For PCR amplification a pair of primers ITS1 and ITS4 (Thermo Scientific, USA) forward: 5’-TCC GTA GGT GAA CCT GCG G -3’and reverse: 5’-TCC TCC GCT TAT TGA TAT GC-3’ with 570 bp length were used (11). To identify the DNA size of the PCR product, it was electrophoresed on 1% agarose gel (Bio-Red, USA). The Endonuclease digestion of PCR products was performed by a restricted MwoI enzyme (Thermo Scientific, USA). Ten µL of PCR products were mixed with 2 µL of enzyme-specific buffer (Tango Buffer, Sinagen, Iran), 2 µL of MwoI enzyme, and 18 µL of distilled water. The mixture was stored at 37°C for 16 hours and electrophoresed on an agarose gel, visualized, and photographed using a transilluminator (11). After digestion, the DNA of A. flavus and A. fumigatus was broken to 9, 20, 40, 65, 98, 325, and 29, 108, 125, 207 bp, respectively.
Aspergillus species were grown in a liquid medium containing 1% yeast extract (Merck Germany) in a shaker incubator for 3 days (7). Young mycelia were collected by the centrifugation of culture broth media. Mycelia were rinsed twice with 0.05 M Tris-HCl buffer (pH = 7.5). The cleaned mycelium was put on a small plate and dried with 200 µL acetone. One gram of dried mycelia was mixed with 500 µL of 10 M Tris-HCl buffer (pH = 7.8) and sonicated for 10 minutes on ice (Branson sonifier model W-185) at a power setting of 90 W. The tube was centrifuged at 100g for 15 minutes, and the supernatant was used for the catalase activity test. For evaluating catalase activity in conidia, Aspergillus species were grown on 2% malt extract agar medium (Merck, Germany) for one week at 25°C. Mixed distilled water and tween 80 was added to the plates, and conidia was collected. The concentrations of 5 × 105 to 0.5 × 105 conidia/ml in Tris-HCl (10 mM, pH = 7.8) were prepared by hemacytometer. Conidial catalase was extracted by sonication of conidia for 20 minutes on an ice bath (12). Cell debris was removed by centrifugation at 100 g for 15 minutes. The clear supernatant extract was evaluated for catalase activity.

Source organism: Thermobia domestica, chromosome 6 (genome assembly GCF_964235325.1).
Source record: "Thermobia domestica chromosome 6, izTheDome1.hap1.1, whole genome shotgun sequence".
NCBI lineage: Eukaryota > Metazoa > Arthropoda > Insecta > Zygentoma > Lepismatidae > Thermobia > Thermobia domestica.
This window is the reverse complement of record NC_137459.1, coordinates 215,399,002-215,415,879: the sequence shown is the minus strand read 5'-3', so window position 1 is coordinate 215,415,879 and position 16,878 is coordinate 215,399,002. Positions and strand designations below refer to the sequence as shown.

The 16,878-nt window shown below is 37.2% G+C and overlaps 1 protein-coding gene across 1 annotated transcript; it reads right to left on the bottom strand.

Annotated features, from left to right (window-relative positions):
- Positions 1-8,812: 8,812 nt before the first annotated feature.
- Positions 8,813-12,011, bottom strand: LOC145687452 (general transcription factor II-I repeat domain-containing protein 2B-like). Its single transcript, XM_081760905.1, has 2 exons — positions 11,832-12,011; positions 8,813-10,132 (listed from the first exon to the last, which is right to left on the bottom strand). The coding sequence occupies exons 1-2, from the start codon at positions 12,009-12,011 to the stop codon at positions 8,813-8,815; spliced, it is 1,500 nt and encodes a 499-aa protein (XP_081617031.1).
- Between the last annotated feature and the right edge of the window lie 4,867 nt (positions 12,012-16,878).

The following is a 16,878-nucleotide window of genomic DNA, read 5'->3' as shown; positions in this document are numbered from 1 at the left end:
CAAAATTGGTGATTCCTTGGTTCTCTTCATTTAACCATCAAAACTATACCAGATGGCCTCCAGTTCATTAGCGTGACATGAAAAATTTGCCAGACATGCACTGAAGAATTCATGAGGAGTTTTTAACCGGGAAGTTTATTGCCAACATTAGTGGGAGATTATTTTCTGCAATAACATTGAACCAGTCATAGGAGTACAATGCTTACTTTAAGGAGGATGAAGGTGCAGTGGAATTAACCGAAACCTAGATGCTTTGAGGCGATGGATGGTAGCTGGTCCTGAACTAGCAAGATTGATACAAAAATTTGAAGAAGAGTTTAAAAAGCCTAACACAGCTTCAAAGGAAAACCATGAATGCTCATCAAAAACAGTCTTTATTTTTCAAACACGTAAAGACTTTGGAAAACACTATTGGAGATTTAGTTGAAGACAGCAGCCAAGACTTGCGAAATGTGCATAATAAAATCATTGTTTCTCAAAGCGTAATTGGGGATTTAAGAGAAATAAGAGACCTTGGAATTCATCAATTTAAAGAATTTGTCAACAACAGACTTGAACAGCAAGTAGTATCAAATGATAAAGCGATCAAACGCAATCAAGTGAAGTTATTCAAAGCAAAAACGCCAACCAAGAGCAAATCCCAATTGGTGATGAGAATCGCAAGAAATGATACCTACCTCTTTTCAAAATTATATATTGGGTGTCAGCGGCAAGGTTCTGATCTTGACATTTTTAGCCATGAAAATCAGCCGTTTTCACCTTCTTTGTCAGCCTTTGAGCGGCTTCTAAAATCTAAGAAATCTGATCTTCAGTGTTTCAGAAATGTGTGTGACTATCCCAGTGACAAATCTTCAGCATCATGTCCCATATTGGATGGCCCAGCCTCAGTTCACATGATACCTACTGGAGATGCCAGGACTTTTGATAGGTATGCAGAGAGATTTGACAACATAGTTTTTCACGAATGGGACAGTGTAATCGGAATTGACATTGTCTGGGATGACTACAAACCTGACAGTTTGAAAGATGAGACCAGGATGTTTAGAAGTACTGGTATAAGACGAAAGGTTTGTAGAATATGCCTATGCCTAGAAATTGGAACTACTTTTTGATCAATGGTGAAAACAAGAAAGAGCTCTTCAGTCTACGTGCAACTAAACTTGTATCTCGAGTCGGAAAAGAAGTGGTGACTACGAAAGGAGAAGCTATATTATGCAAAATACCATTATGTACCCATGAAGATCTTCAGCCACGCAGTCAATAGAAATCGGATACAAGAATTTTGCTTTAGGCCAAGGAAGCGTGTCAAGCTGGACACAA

Catalase activities were evaluated using the Amplex® Red Catalase Assay Kit A22180 (Invitrogen, UK) following instructions published by the manufacturer. The catalase standard curve was prepared by diluting an appropriate amount of the catalase solution in the kit. Reaction buffer without catalase was used as a negative control. The kit can evaluate catalase activity higher than 50 mU/mL of purified catalase by fluorometry as well as spectrometry. In this study, catalase activity was detected spectrophotometrically at 560 nm twice. The kit producer defined one catalase activity as the amount of enzyme decomposing 1.0 µmol of hydrogen peroxide.